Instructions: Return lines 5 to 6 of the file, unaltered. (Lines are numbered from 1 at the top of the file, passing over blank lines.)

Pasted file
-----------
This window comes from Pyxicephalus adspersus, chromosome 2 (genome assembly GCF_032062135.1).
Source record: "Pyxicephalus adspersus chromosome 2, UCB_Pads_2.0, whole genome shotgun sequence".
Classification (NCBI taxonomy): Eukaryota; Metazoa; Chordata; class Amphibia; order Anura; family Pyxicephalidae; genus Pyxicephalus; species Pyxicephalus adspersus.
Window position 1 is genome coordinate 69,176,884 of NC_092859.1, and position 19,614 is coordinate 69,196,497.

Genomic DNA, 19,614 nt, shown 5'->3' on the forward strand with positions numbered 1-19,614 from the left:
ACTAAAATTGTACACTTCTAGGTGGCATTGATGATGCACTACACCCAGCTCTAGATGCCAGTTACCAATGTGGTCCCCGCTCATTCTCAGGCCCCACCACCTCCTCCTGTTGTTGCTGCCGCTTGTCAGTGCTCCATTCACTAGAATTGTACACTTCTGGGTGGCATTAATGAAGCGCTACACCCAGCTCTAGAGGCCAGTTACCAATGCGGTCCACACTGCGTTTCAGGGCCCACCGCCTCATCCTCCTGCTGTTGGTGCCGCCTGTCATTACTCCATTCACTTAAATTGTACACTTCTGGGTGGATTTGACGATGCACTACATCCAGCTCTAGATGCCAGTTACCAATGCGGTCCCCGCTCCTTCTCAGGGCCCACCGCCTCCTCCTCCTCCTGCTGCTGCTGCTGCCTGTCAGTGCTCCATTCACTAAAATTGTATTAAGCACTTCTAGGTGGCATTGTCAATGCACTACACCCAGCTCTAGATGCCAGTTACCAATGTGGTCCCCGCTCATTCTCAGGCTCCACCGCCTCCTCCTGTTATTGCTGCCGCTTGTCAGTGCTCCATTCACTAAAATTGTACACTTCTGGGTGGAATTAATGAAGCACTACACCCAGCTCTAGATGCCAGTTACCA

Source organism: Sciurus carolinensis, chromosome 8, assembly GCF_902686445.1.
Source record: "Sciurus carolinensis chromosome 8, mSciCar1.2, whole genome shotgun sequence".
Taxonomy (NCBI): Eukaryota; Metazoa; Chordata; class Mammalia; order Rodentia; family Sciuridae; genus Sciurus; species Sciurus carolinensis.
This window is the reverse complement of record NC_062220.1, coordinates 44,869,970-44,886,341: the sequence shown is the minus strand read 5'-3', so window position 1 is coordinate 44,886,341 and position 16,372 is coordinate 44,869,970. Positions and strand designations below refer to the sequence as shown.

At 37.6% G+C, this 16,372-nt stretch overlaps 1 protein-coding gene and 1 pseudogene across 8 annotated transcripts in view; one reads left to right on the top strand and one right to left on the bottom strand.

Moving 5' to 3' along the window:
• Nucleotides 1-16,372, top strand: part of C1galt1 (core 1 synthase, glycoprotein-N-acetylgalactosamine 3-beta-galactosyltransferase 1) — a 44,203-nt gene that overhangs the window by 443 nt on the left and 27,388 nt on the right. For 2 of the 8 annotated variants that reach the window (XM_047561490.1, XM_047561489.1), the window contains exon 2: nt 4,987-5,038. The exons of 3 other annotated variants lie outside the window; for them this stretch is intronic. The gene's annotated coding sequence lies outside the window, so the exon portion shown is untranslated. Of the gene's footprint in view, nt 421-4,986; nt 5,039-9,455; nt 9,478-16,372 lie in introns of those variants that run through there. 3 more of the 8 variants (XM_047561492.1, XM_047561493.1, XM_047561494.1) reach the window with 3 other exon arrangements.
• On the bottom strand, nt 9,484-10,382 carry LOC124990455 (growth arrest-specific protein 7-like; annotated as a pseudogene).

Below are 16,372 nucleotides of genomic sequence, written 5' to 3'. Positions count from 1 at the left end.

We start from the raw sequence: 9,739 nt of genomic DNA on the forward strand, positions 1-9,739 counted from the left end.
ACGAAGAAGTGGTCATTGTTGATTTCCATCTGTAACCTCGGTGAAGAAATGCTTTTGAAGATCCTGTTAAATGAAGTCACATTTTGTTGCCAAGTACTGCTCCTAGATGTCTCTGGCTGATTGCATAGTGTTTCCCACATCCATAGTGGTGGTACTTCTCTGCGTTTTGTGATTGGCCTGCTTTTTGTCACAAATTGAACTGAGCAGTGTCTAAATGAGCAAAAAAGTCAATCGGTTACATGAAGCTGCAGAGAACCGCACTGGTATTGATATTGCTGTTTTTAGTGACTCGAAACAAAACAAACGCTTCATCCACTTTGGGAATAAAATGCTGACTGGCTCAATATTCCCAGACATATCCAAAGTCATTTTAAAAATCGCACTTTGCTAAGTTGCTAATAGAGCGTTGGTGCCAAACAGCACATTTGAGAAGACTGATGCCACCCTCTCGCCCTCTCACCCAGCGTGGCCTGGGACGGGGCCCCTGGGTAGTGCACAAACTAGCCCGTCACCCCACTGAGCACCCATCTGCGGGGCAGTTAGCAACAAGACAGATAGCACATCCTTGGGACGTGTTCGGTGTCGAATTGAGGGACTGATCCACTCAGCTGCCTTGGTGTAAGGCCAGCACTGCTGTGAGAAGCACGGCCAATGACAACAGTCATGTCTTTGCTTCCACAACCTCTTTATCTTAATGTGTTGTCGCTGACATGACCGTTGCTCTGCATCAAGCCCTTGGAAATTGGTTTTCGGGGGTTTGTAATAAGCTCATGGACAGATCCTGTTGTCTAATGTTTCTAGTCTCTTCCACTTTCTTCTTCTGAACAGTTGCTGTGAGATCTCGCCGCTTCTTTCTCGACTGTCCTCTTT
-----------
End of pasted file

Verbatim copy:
Genomic DNA, 19,614 nt, shown 5'->3' on the forward strand with positions numbered 1-19,614 from the left:
ACTAAAATTGTACACTTCTAGGTGGCATTGATGATGCACTACACCCAGCTCTAGATGCCAGTTACCAATGTGGTCCCCGCTCATTCTCAGGCCCCACCACCTCCTCCTGTTGTTGCTGCCGCTTGTCAGTGCTCCATTCACTAGAATTGTACACTTCTGGGTGGCATTAATGAAGCGCTACACCCAGCTCTAGAGGCCAGTTACCAATGCGGTCCACACTGCGTTTCAGGGCCCACCGCCTCATCCTCCTGCTGTTGGTGCCGCCTGTCATTACTCCATTCACTTAAATTGTACACTTCTGGGTGGATTTGACGATGCACTACATCCAGCTCTAGATGCCAGTTACCAATGCGGTCCCCGCTCCTTCTCAGGGCCCACCGCCTCCTCCTCCTCCTGCTGCTGCTGCTGCCTGTCAGTGCTCCATTCACTAAAATTGTATTAAGCACTTCTAGGTGGCATTGTCAATGCACTACACCCAGCTCTAGATGCCAGTTACCAATGTGGTCCCCGCTCATTCTCAGGCTCCACCGCCTCCTCCTGTTATTGCTGCCGCTTGTCAGTGCTCCATTCACTAAAATTGTACACTTCTGGGTGGAATTAATGAAGCACTACACCCAGCTCTAGATGCCAGTTACCA